In my book I discuss whether, and how, a candidate should adopt a nickname when applying for jobs. Another reason, not mentioned in the book, may be that if there’s something in your background you don’t want others to know from the start.
Here’s an example: a while ago a candidate came to my group. A coworker, out of curiosity, looked him up on the web, and, to his amazement, found an old article linking the candidate to an arrest a few years ago when the candidate was in grad school. Obviously, that made us a little uncomfortable around the candidate throughout the day.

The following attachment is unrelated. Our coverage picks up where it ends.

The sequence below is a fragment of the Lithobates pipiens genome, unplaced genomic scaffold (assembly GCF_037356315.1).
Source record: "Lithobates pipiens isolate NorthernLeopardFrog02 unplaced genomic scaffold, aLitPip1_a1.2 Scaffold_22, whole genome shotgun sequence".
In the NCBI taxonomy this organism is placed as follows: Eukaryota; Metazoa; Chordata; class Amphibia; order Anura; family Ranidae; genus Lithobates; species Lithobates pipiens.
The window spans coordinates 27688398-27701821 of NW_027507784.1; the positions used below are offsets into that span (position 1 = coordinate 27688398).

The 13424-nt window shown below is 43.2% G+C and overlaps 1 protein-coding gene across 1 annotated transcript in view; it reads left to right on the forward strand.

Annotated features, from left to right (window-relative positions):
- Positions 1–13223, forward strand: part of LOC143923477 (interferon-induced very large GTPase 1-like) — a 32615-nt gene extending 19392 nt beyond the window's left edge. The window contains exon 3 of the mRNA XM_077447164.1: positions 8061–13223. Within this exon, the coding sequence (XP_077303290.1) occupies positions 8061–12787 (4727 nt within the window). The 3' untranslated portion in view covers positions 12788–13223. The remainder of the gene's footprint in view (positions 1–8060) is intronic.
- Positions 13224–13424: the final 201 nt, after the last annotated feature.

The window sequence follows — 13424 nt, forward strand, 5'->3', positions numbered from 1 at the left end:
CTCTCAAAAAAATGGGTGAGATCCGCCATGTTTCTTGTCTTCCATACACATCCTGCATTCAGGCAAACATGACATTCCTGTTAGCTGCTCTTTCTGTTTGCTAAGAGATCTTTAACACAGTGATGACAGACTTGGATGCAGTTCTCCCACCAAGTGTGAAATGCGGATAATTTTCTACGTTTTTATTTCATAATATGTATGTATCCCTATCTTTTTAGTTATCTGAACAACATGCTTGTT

Some career websites claim most hiring managers use web tools to do background search on candidates. I don’t know if that’s true on Wall Street, where everybody is so busy. However, law requires a thorough background check before a person can be hired, so your background will be looked into after you pass the rounds and prior to receiving an offer. (More checks will be conducted before you are officially hired.) But if you have something in your past you don’t want people to know — e.g., things that have been sealed or expunged from your records but might still be around somewhere on the web — this is a good time to adopt a nickname, and use the nickname on your resume and in your correspondence. Of course, when you fill out the employment application later, you should (as you must) give out your real name, but nobody says you need to tell an interivewer everything about your past during interviews. Let’s the HR people and company lawyers decide if that "something" in your background is serious. Your job search strategy should be to focus on letting people about your quant skills and doing well on interviews.